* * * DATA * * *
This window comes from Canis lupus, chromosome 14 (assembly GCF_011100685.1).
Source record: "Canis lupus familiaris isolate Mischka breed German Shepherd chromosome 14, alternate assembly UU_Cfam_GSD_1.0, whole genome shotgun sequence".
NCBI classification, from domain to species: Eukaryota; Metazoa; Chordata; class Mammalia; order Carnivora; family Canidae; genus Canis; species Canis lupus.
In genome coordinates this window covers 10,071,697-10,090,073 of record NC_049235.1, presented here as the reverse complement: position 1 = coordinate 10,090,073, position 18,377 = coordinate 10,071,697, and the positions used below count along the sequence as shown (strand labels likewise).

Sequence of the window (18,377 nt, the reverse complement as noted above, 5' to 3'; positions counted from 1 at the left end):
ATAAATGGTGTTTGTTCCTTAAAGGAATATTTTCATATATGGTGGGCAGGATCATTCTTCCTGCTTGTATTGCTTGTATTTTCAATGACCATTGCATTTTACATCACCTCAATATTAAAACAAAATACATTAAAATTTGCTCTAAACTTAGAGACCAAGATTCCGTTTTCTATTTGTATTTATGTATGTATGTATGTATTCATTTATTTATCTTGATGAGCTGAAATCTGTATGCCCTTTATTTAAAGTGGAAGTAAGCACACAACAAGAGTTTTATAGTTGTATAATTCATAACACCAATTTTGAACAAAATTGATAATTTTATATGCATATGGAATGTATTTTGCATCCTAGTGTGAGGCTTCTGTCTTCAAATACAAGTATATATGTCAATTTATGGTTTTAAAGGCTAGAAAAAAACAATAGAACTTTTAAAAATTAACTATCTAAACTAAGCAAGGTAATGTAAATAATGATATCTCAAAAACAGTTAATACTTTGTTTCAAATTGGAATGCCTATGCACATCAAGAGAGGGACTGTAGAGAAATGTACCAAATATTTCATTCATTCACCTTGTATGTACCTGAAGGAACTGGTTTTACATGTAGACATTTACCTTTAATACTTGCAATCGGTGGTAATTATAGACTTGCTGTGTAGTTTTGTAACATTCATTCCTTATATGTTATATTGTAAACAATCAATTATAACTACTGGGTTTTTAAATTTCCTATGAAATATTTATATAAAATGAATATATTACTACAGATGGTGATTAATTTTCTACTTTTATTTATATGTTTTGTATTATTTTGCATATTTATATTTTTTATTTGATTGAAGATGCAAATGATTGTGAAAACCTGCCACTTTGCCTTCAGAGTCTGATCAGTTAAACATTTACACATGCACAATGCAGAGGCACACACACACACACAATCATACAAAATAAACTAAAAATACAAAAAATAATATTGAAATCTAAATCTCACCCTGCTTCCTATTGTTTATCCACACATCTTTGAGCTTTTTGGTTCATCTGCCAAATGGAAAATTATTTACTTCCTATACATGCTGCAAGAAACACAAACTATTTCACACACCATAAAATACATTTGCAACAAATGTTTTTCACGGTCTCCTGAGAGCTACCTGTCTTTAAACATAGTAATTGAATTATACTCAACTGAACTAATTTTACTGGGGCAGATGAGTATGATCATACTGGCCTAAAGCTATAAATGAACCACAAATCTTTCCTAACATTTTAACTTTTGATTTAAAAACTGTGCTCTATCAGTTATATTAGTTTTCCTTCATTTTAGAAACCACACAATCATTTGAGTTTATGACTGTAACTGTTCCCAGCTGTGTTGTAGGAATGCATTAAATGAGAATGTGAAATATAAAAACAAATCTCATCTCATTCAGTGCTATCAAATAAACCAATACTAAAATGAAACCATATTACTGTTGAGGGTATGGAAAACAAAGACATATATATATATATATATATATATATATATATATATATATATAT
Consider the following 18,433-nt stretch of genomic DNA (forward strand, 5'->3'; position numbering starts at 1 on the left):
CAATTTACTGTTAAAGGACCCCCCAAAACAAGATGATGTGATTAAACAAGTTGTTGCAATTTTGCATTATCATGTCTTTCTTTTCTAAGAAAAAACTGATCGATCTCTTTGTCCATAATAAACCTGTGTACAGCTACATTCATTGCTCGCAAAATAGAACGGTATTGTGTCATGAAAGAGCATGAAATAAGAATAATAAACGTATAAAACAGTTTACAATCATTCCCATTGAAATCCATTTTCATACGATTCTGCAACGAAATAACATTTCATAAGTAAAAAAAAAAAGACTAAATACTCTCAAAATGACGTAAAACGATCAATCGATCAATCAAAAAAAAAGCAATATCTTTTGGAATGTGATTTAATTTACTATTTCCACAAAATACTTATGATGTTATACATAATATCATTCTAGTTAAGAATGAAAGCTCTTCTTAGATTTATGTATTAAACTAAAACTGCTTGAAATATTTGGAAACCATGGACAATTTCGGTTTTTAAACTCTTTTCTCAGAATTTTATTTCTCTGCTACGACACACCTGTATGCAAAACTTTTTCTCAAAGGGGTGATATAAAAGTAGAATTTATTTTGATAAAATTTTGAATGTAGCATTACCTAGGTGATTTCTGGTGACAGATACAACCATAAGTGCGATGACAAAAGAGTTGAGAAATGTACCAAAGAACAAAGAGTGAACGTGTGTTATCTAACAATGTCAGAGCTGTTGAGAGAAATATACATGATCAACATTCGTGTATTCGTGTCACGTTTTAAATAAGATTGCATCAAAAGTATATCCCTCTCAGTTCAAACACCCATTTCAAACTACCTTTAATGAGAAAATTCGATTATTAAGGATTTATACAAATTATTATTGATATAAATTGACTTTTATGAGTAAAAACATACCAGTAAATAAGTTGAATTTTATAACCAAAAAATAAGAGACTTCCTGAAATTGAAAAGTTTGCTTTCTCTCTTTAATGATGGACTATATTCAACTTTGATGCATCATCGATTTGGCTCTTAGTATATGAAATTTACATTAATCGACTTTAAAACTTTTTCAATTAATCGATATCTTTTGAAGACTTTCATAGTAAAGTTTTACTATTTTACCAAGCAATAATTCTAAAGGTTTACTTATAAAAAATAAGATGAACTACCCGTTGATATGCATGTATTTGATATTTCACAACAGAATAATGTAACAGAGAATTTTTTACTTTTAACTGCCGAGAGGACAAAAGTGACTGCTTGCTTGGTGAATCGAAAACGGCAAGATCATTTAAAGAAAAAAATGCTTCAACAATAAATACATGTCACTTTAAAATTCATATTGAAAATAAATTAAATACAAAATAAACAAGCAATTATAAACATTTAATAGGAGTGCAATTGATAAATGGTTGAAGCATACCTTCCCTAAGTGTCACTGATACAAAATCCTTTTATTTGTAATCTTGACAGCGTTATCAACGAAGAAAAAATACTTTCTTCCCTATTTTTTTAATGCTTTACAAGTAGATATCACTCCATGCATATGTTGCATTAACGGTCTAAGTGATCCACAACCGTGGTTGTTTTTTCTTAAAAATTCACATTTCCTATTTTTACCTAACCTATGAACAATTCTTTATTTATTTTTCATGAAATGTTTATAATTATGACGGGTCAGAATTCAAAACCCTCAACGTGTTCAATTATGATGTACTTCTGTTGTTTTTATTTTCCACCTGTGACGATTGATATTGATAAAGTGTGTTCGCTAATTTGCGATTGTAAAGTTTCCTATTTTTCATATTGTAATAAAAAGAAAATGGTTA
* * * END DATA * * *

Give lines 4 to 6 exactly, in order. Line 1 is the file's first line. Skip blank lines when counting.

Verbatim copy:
In genome coordinates this window covers 10,071,697-10,090,073 of record NC_049235.1, presented here as the reverse complement: position 1 = coordinate 10,090,073, position 18,377 = coordinate 10,071,697, and the positions used below count along the sequence as shown (strand labels likewise).

Sequence of the window (18,377 nt, the reverse complement as noted above, 5' to 3'; positions counted from 1 at the left end):
ATAAATGGTGTTTGTTCCTTAAAGGAATATTTTCATATATGGTGGGCAGGATCATTCTTCCTGCTTGTATTGCTTGTATTTTCAATGACCATTGCATTTTACATCACCTCAATATTAAAACAAAATACATTAAAATTTGCTCTAAACTTAGAGACCAAGATTCCGTTTTCTATTTGTATTTATGTATGTATGTATGTATTCATTTATTTATCTTGATGAGCTGAAATCTGTATGCCCTTTATTTAAAGTGGAAGTAAGCACACAACAAGAGTTTTATAGTTGTATAATTCATAACACCAATTTTGAACAAAATTGATAATTTTATATGCATATGGAATGTATTTTGCATCCTAGTGTGAGGCTTCTGTCTTCAAATACAAGTATATATGTCAATTTATGGTTTTAAAGGCTAGAAAAAAACAATAGAACTTTTAAAAATTAACTATCTAAACTAAGCAAGGTAATGTAAATAATGATATCTCAAAAACAGTTAATACTTTGTTTCAAATTGGAATGCCTATGCACATCAAGAGAGGGACTGTAGAGAAATGTACCAAATATTTCATTCATTCACCTTGTATGTACCTGAAGGAACTGGTTTTACATGTAGACATTTACCTTTAATACTTGCAATCGGTGGTAATTATAGACTTGCTGTGTAGTTTTGTAACATTCATTCCTTATATGTTATATTGTAAACAATCAATTATAACTACTGGGTTTTTAAATTTCCTATGAAATATTTATATAAAATGAATATATTACTACAGATGGTGATTAATTTTCTACTTTTATTTATATGTTTTGTATTATTTTGCATATTTATATTTTTTATTTGATTGAAGATGCAAATGATTGTGAAAACCTGCCACTTTGCCTTCAGAGTCTGATCAGTTAAACATTTACACATGCACAATGCAGAGGCACACACACACACACAATCATACAAAATAAACTAAAAATACAAAAAATAATATTGAAATCTAAATCTCACCCTGCTTCCTATTGTTTATCCACACATCTTTGAGCTTTTTGGTTCATCTGCCAAATGGAAAATTATTTACTTCCTATACATGCTGCAAGAAACACAAACTATTTCACACACCATAAAATACATTTGCAACAAATGTTTTTCACGGTCTCCTGAGAGCTACCTGTCTTTAAACATAGTAATTGAATTATACTCAACTGAACTAATTTTACTGGGGCAGATGAGTATGATCATACTGGCCTAAAGCTATAAATGAACCACAAATCTTTCCTAACATTTTAACTTTTGATTTAAAAACTGTGCTCTATCAGTTATATTAGTTTTCCTTCATTTTAGAAACCACACAATCATTTGAGTTTATGACTGTAACTGTTCCCAGCTGTGTTGTAGGAATGCATTAAATGAGAATGTGAAATATAAAAACAAATCTCATCTCATTCAGTGCTATCAAATAAACCAATACTAAAATGAAACCATATTACTGTTGAGGGTATGGAAAACAAAGACATATATATATATATATATATATATATATATATATATATATATAT